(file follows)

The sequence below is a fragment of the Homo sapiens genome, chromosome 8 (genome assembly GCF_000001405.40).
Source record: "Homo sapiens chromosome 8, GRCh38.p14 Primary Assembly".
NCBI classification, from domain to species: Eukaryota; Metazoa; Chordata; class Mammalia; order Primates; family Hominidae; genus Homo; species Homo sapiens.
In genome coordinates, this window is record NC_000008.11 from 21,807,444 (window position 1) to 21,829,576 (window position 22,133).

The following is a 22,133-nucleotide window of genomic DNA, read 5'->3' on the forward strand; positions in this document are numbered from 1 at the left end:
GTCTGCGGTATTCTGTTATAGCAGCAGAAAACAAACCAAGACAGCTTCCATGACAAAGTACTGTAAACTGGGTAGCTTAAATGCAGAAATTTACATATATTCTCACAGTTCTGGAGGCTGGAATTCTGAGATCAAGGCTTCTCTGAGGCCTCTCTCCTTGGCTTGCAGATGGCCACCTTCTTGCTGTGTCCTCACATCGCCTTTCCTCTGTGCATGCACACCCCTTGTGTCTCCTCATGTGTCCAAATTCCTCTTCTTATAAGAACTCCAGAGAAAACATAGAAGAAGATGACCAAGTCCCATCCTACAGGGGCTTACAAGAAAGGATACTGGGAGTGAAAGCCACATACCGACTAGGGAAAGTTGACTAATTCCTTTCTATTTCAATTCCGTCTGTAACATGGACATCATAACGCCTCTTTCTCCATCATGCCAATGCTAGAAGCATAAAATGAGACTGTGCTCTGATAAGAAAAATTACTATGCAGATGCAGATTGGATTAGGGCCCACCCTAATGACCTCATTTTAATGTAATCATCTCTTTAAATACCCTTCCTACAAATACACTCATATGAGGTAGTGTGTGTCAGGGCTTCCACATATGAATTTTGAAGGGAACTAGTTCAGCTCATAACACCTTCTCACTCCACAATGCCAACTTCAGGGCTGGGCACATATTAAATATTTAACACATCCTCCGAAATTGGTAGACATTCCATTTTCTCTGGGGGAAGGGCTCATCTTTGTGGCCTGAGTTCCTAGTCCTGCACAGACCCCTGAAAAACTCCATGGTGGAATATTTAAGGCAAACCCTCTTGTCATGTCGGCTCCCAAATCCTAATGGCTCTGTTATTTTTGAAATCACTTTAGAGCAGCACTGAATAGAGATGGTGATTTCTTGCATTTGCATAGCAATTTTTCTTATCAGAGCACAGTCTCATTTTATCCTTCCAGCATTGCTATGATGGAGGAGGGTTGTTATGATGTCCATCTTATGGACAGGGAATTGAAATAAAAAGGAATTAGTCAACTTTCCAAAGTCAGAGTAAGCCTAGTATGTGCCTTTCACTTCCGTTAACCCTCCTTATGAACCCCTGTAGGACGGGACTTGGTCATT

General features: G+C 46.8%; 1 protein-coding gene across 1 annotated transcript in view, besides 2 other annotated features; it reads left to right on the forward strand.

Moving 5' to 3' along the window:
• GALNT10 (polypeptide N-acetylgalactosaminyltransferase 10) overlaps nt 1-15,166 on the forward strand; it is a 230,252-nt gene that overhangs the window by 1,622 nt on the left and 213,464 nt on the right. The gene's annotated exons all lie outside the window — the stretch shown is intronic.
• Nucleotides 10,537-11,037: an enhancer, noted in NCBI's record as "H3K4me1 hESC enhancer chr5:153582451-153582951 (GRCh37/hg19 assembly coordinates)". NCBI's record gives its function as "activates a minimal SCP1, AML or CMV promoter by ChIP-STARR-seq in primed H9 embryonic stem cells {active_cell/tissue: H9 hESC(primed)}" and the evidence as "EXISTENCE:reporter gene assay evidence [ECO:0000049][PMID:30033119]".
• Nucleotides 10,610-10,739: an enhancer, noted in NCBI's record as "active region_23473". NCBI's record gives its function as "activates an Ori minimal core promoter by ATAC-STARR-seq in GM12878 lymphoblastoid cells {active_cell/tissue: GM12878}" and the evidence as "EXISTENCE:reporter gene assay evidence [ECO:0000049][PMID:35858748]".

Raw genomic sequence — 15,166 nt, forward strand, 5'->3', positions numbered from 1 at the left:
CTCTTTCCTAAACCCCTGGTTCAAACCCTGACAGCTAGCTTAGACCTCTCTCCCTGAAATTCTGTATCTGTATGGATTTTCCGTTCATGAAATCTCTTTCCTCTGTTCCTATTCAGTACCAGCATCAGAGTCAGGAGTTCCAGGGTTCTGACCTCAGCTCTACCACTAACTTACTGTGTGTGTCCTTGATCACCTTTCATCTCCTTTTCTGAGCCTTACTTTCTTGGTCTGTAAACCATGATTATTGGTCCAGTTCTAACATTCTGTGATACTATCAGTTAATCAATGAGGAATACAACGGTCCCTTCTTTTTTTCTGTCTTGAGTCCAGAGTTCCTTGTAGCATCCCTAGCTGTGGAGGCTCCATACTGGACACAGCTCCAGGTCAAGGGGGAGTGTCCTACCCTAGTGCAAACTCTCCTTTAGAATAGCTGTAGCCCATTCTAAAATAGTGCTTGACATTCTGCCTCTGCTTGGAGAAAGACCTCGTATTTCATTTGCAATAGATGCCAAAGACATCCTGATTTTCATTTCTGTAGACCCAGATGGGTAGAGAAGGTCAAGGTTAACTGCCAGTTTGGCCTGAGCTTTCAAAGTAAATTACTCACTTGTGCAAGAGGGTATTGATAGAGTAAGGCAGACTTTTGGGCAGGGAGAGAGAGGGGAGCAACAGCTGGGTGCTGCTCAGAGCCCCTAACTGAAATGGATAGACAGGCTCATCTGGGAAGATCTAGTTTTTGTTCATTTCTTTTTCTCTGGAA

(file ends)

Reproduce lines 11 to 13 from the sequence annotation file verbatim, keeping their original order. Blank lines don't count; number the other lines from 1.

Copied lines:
• Nucleotides 10,610-10,739: an enhancer, noted in NCBI's record as "active region_23473". NCBI's record gives its function as "activates an Ori minimal core promoter by ATAC-STARR-seq in GM12878 lymphoblastoid cells {active_cell/tissue: GM12878}" and the evidence as "EXISTENCE:reporter gene assay evidence [ECO:0000049][PMID:35858748]".

Raw genomic sequence — 15,166 nt, forward strand, 5'->3', positions numbered from 1 at the left:
CTCTTTCCTAAACCCCTGGTTCAAACCCTGACAGCTAGCTTAGACCTCTCTCCCTGAAATTCTGTATCTGTATGGATTTTCCGTTCATGAAATCTCTTTCCTCTGTTCCTATTCAGTACCAGCATCAGAGTCAGGAGTTCCAGGGTTCTGACCTCAGCTCTACCACTAACTTACTGTGTGTGTCCTTGATCACCTTTCATCTCCTTTTCTGAGCCTTACTTTCTTGGTCTGTAAACCATGATTATTGGTCCAGTTCTAACATTCTGTGATACTATCAGTTAATCAATGAGGAATACAACGGTCCCTTCTTTTTTTCTGTCTTGAGTCCAGAGTTCCTTGTAGCATCCCTAGCTGTGGAGGCTCCATACTGGACACAGCTCCAGGTCAAGGGGGAGTGTCCTACCCTAGTGCAAACTCTCCTTTAGAATAGCTGTAGCCCATTCTAAAATAGTGCTTGACATTCTGCCTCTGCTTGGAGAAAGACCTCGTATTTCATTTGCAATAGATGCCAAAGACATCCTGATTTTCATTTCTGTAGACCCAGATGGGTAGAGAAGGTCAAGGTTAACTGCCAGTTTGGCCTGAGCTTTCAAAGTAAATTACTCACTTGTGCAAGAGGGTATTGATAGAGTAAGGCAGACTTTTGGGCAGGGAGAGAGAGGGGAGCAACAGCTGGGTGCTGCTCAGAGCCCCTAACTGAAATGGATAGACAGGCTCATCTGGGAAGATCTAGTTTTTGTTCATTTCTTTTTCTCTGGAA